NASA CAPTURES STUNNING X-CLASS SOLAR FLARES

By  //  June 12, 2014

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images by nasa's Solar Dynamics Observatory

ABOVE VIDEO: The sun emitted significant solar flares on June 10, 2014, peaking at 7:42 a.m. and 8:52 a.m.

Three X-class flares erupted from the left side of the sun June 10-11, 2014. These images are from NASA's Solar Dynamics Observatory and show light in a blend of two ultraviolet wavelengths: 171 and 131 angstroms. The former is colorized in yellow; the latter, in red. (NASA.gov Image)

Three X-class flares erupted from the left side of the sun June 10-11, 2014. These images are from NASA’s Solar Dynamics Observatory and show light in a blend of two ultraviolet wavelengths: 171 and 131 angstroms. The former is colorized in yellow; the latter, in red. (NASA.gov Image)

On June 11, 2014, the sun erupted with its third X-class flare in two days.

A solar flare bursts off the left limb of the sun in this image captured by NASA's Solar Dynamics Observatory on June 10, 2014, at 7:41 a.m. EDT. This is classified as an X2.2 flare, shown in a blend of two wavelengths of light: 171 and 131 angstroms, colorized in gold and red, respectively. (NASA.gov Image)

A solar flare bursts off the left limb of the sun in this image captured by NASA’s Solar Dynamics Observatory on June 10, 2014, at 7:41 a.m. EDT. This is classified as an X2.2 flare, shown in a blend of two wavelengths of light: 171 and 131 angstroms, colorized in gold and red, respectively. (NASA.gov Image)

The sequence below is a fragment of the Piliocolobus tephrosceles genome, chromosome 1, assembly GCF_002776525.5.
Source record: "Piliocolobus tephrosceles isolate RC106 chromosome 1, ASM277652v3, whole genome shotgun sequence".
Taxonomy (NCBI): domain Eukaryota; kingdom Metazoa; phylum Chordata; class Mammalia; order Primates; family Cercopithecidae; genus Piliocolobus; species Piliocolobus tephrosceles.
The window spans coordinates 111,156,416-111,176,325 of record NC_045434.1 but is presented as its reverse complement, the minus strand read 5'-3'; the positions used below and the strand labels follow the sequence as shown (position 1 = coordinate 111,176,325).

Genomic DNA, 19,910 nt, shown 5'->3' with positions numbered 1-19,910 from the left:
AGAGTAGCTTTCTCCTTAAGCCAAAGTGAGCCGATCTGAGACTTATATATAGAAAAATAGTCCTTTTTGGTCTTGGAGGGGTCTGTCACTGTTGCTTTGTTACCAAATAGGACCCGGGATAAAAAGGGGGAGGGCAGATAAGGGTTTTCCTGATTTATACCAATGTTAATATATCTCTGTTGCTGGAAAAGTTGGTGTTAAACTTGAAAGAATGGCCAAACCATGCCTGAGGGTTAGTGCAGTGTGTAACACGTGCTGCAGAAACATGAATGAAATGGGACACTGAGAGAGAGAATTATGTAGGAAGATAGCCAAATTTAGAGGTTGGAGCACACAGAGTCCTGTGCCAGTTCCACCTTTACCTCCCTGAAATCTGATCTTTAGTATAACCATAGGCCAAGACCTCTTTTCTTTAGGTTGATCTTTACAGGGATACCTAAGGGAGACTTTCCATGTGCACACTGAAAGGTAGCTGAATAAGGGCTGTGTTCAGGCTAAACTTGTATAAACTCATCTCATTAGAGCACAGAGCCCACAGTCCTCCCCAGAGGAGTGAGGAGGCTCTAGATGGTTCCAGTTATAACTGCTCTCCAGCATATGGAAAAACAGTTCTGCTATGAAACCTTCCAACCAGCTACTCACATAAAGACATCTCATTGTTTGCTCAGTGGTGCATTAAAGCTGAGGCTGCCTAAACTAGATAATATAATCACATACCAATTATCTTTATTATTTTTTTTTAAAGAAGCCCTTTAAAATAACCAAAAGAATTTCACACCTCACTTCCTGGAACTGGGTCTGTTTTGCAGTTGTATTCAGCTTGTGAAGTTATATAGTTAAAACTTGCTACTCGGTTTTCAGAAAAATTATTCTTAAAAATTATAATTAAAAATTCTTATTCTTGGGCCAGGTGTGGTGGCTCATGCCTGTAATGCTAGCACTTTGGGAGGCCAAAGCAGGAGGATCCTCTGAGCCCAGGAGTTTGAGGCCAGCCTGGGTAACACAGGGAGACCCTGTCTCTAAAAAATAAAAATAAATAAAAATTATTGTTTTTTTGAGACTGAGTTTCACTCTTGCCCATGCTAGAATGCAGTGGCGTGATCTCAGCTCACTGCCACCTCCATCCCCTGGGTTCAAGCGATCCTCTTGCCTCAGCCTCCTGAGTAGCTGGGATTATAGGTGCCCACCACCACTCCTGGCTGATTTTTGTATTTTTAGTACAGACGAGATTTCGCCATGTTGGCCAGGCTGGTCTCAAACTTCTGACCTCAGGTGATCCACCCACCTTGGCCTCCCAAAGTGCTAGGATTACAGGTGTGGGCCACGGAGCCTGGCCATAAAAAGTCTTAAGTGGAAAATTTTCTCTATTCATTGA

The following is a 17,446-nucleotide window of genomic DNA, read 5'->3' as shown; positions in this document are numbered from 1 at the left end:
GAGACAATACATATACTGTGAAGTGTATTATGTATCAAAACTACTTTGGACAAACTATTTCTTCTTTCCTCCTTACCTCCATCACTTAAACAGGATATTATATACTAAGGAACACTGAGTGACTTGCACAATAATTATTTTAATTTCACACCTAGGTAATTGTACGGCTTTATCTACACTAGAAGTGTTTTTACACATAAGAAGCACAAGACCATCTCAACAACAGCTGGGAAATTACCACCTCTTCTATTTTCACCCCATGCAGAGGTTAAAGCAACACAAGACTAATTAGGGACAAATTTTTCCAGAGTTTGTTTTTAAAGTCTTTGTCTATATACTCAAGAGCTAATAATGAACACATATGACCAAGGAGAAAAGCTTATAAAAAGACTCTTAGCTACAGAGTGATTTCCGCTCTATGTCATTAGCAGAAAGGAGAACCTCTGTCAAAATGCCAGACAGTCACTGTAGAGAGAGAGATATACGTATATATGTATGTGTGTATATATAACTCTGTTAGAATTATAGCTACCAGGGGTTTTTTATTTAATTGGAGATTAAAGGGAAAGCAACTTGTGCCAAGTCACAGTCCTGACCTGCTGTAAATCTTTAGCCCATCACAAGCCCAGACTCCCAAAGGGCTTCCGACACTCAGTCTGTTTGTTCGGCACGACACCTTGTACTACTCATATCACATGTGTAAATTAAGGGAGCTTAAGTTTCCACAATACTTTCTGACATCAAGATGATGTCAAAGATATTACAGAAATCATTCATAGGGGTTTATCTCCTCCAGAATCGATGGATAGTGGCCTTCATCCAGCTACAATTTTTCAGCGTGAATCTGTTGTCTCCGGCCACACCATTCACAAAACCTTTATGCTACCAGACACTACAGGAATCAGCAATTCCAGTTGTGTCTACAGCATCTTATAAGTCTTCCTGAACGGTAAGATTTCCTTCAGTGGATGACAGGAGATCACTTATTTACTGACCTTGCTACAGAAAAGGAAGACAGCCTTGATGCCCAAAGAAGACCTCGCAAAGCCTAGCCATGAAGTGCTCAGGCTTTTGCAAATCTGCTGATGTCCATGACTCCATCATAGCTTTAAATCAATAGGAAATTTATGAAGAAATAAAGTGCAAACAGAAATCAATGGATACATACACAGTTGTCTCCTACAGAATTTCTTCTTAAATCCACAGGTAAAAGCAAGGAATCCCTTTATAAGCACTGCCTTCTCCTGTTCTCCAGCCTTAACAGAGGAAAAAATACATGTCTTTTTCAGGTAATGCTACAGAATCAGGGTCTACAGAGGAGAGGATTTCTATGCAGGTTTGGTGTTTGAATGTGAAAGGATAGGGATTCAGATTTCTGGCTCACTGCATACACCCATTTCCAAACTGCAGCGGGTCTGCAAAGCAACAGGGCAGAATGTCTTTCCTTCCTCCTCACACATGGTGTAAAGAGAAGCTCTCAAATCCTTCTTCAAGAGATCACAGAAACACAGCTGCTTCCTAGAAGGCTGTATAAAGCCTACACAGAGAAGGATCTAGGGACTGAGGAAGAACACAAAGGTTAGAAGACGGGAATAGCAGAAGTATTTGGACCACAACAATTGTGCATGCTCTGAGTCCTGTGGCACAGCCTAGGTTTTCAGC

The flare was classified as an X1.0 and it peaked at 5:06 a.m.  Images of the flare were captured by NASA’s Solar Dynamics Observatory.

All three flares originated from an active region on the sun that recently rotated into view over the left limb of the sun.

Solar flares are powerful bursts of radiation. Harmful radiation from a flare cannot pass through Earth’s atmosphere to physically affect humans on the ground.

However, when intense enough, they can disturb the atmosphere in the layer where GPS and communications signals travel.

This flare is classified as an X2.2 flare. X-class denotes the most intense flares, while the number provides more information about its strength.

An X2 is twice as intense as an X1, an X3 is three times as intense, etc.

To see how this event may affect Earth, please visit NOAA’s Space Weather Prediction Center at SpaceWeather.gov, the U.S. government’s official source for space weather forecasts, alerts, watches and warnings.


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